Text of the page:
20°C / 22°C
  • Sun
  • 29°C
  • 14°C
  • Mon
  • 28°C
  • 16°C
  • Tue
  • 29°C
  • 14°C
  • Wed
  • 30°C
  • 15°C
  • Thu
  • 24°C
  • 15°C
  • Fri
  • 29°C
  • 15°C
  • Sun
  • 18°C
  • 13°C
  • Mon
  • 19°C
  • 12°C
  • Tue
  • 20°C
  • 13°C
  • Wed
  • 21°C
  • 14°C
  • Thu
  • 21°C
  • 14°C
  • Fri
  • 23°C
  • 14°C
  • Sun
  • 32°C
  • 15°C
  • Mon
  • 31°C
  • 17°C
  • Tue
  • 29°C
  • 15°C
  • Wed
  • 30°C
  • 17°C
  • Thu
  • 25°C
  • 16°C
  • Fri
  • 29°C
  • 16°C
  • Sun
  • 32°C
  • 18°C
  • Mon
  • 30°C
  • 15°C
  • Tue
  • 30°C
  • 18°C
  • Wed
  • 32°C
  • 16°C
  • Thu
  • 27°C
  • 16°C
  • Fri
  • 30°C
  • 15°C
  • Sun
  • 23°C
  • 17°C
  • Mon
  • 21°C
  • 17°C
  • Tue
  • 23°C
  • 18°C
  • Wed
  • 22°C
  • 18°C
  • Thu
  • 25°C
  • 18°C
  • Fri
  • 22°C
  • 18°C
  • Sun
  • 19°C
  • 14°C
  • Mon
  • 18°C
  • 12°C
  • Tue
  • 19°C
  • 13°C
  • Wed
  • 19°C
  • 13°C
  • Thu
  • 20°C
  • 11°C
  • Fri
  • 20°C
  • 15°C
  • Sun
  • 21°C
  • 9°C
  • Mon
  • 21°C
  • 7°C
  • Tue
  • 21°C
  • 8°C
  • Wed
  • 27°C
  • 8°C
  • Thu
  • 23°C
  • 9°C
  • Fri
  • 26°C
  • 9°C
  • Sun
  • 16°C
  • 12°C
  • Mon
  • 17°C
  • 11°C
  • Tue
  • 17°C
  • 12°C
  • Wed
  • 21°C
  • 12°C
  • Thu
  • 19°C
  • 12°C
  • Fri
  • 21°C
  • 13°C
  • Sun
  • 32°C
  • 16°C
  • Mon
  • 31°C
  • 18°C
  • Tue
  • 29°C
  • 17°C
  • Wed
  • 32°C
  • 16°C
  • Thu
  • 27°C
  • 17°C
  • Fri
  • 32°C
  • 16°C
  • Sun
  • 30°C
  • 15°C
  • Mon
  • 31°C
  • 12°C
  • Tue
  • 33°C
  • 13°C
  • Wed
  • 34°C
  • 12°C
  • Thu
  • 32°C
  • 16°C
  • Fri
  • 32°C
  • 15°C
  • Sun
  • 30°C
  • 16°C
  • Mon
  • 22°C
  • 17°C
  • Tue
  • 31°C
  • 15°C
  • Wed
  • 26°C
  • 17°C
  • Thu
  • 26°C
  • 16°C
  • Fri
  • 28°C
  • 16°C
  • Sun
  • 18°C
  • 12°C
  • Mon
  • 17°C
  • 10°C
  • Tue
  • 18°C
  • 10°C
  • Wed
  • 19°C
  • 11°C
  • Thu
  • 20°C
  • 10°C
  • Fri
  • 20°C
  • 12°C

World food prices rise in May, cereal output forecast falls - UN FAO

The Food and Agriculture Organisation’s food price index averaged 172.4. points last month against 170.3 points in April - its highest level since last June.

Picture: AFP.

ROME - World food prices rose for a fifth consecutive month in May after bad weather pushed up the prices of cheese and maize, the United Nations food agency said on Thursday.

The Food and Agriculture Organisation (FAO) also warned that a sharp fall in the expected maize crop in the flood-hit United States had dampened its previous forecast of bumper global cereal production in 2019.

FAO’s food price index, which measures monthly changes for a basket of cereals, oilseeds, dairy products, meat and sugar, averaged 172.4. points last month against 170.3 points in April - its highest level since last June.

The FAO dairy price index jumped 5.2% from April’s value, nearing a five-year high, with cheese helping to drive up the index thanks to strong global demand for the product as drought in Oceania limited that region’s export prospects.

The FAO cereal price index rose 1.4% because of a sudden surge in maize price quotations after planting of the crop got off to the slowest pace ever recorded in the United States due to widespread flooding and rain.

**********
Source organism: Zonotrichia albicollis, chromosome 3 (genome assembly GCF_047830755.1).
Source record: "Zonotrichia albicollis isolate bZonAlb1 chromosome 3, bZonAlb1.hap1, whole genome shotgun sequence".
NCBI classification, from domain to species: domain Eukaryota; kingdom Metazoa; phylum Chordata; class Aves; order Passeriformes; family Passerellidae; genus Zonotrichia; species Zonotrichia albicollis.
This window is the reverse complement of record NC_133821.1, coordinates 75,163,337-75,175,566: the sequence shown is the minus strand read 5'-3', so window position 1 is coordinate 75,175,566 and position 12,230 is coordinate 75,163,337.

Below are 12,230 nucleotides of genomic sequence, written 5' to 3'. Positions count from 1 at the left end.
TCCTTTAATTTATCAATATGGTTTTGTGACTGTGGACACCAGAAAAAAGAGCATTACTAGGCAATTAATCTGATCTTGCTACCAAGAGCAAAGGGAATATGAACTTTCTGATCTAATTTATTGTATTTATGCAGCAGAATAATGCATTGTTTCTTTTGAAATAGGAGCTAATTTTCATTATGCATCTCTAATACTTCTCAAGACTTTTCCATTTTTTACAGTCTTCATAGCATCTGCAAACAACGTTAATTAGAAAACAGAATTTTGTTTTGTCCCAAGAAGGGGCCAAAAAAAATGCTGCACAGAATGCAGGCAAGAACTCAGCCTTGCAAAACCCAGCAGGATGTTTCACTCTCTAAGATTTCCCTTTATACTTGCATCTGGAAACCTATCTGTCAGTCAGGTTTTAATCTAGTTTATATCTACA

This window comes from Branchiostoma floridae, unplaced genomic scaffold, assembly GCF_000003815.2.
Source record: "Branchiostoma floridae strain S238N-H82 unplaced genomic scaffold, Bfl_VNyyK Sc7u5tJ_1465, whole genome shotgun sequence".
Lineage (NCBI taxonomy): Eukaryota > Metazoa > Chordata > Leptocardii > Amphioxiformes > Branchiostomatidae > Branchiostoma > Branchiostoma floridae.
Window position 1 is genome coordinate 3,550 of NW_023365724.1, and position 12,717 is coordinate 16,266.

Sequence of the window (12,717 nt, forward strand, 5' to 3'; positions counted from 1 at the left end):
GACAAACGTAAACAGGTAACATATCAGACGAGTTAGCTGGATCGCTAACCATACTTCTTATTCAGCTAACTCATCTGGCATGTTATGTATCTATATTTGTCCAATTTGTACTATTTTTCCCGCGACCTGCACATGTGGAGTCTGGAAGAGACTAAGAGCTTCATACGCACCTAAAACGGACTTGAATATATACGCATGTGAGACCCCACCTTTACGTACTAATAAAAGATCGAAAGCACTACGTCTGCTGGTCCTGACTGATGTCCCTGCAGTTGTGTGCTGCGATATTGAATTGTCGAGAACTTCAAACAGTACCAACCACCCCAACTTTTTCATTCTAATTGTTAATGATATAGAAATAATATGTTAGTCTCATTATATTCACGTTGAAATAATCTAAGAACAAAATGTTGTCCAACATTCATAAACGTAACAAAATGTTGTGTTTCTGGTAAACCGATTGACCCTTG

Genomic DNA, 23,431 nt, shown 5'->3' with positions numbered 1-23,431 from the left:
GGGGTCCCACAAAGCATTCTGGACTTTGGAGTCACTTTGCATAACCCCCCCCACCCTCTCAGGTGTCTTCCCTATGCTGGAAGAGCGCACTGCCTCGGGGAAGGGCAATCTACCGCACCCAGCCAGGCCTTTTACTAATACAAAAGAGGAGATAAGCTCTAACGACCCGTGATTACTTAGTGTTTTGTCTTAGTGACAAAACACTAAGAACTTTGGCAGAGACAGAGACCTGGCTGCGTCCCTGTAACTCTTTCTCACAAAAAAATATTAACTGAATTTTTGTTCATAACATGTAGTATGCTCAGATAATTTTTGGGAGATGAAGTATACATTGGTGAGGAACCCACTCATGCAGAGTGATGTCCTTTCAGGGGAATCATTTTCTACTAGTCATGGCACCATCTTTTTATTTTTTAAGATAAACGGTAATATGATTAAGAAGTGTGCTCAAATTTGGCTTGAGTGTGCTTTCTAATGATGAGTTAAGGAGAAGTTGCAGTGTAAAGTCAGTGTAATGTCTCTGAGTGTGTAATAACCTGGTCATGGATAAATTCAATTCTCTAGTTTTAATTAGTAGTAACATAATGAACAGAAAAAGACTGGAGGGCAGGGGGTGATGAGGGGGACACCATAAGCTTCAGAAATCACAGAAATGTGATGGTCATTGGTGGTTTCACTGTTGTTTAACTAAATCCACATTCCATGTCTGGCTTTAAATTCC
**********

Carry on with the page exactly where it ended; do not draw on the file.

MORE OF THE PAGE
By contrast, the sugar index fell 3.2% for the month, and the vegetable price index dropped 1.1%.

In its second forecast for 2019, FAO predicted world cereal production would come in at 2.685 billion tonnes, down from its previous forecast of 2.722 billion tonnes but still up 1.2% on 2018 levels, when output declined.

“The year-on-year increase in global cereal production reflects expansions of wheat and barley production, while global rice output is likely to remain close to last year’s record level,” FAO said.

“Worldwide maize output, however, is now seen to fall, with US production expected to shrink by 10% from the previous year amid a much-reduced pace of plantings due to unfavourable weather conditions.”

The UN agency said new estimates for production and utilisation suggested world cereal stocks could decline by as much as 3% in the new season, hitting a four-year low of 830 million tonnes.

Comments

EWN welcomes all comments that are constructive, contribute to discussions in a meaningful manner and take stories forward.

However, we will NOT condone the following:

- Racism (including offensive comments based on ethnicity and nationality)
- Sexism
- Homophobia
- Religious intolerance
- Cyber bullying
- Hate speech
- Derogatory language
- Comments inciting violence.

We ask that your comments remain relevant to the articles they appear on and do not include general banter or conversation as this dilutes the effectiveness of the comments section.

We strive to make the EWN community a safe and welcoming space for all.

EWN reserves the right to: 1) remove any comments that do not follow the above guidelines; and, 2) ban users who repeatedly infringe the rules.

Should you find any comments upsetting or offensive you can also flag them and we will assess it against our guidelines.

EWN is constantly reviewing its comments policy in order to create an environment conducive to constructive conversations.

comments powered by Disqus